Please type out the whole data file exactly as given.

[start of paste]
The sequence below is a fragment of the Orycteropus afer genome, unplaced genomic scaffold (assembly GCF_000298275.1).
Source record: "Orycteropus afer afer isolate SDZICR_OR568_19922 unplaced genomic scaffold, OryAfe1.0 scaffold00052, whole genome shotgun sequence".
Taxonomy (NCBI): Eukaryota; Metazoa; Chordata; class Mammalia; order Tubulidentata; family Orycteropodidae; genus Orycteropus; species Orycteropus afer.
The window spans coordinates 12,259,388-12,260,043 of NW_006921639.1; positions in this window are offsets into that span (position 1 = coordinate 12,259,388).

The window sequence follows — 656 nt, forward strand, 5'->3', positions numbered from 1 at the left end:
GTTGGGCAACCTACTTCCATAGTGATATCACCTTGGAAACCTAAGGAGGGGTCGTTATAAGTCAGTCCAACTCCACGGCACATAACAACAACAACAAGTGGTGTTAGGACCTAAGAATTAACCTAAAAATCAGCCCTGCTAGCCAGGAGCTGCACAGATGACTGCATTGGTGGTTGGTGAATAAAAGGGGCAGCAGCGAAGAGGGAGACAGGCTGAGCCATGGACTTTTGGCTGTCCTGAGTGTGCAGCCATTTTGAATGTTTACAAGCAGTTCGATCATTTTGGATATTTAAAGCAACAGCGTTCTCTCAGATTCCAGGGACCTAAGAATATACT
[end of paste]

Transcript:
The sequence below is a fragment of the Orycteropus afer genome, unplaced genomic scaffold (assembly GCF_000298275.1).
Source record: "Orycteropus afer afer isolate SDZICR_OR568_19922 unplaced genomic scaffold, OryAfe1.0 scaffold00052, whole genome shotgun sequence".
Taxonomy (NCBI): Eukaryota; Metazoa; Chordata; class Mammalia; order Tubulidentata; family Orycteropodidae; genus Orycteropus; species Orycteropus afer.
The window spans coordinates 12,259,388-12,260,043 of NW_006921639.1; positions in this window are offsets into that span (position 1 = coordinate 12,259,388).

The window sequence follows — 656 nt, forward strand, 5'->3', positions numbered from 1 at the left end:
GTTGGGCAACCTACTTCCATAGTGATATCACCTTGGAAACCTAAGGAGGGGTCGTTATAAGTCAGTCCAACTCCACGGCACATAACAACAACAACAAGTGGTGTTAGGACCTAAGAATTAACCTAAAAATCAGCCCTGCTAGCCAGGAGCTGCACAGATGACTGCATTGGTGGTTGGTGAATAAAAGGGGCAGCAGCGAAGAGGGAGACAGGCTGAGCCATGGACTTTTGGCTGTCCTGAGTGTGCAGCCATTTTGAATGTTTACAAGCAGTTCGATCATTTTGGATATTTAAAGCAACAGCGTTCTCTCAGATTCCAGGGACCTAAGAATATACT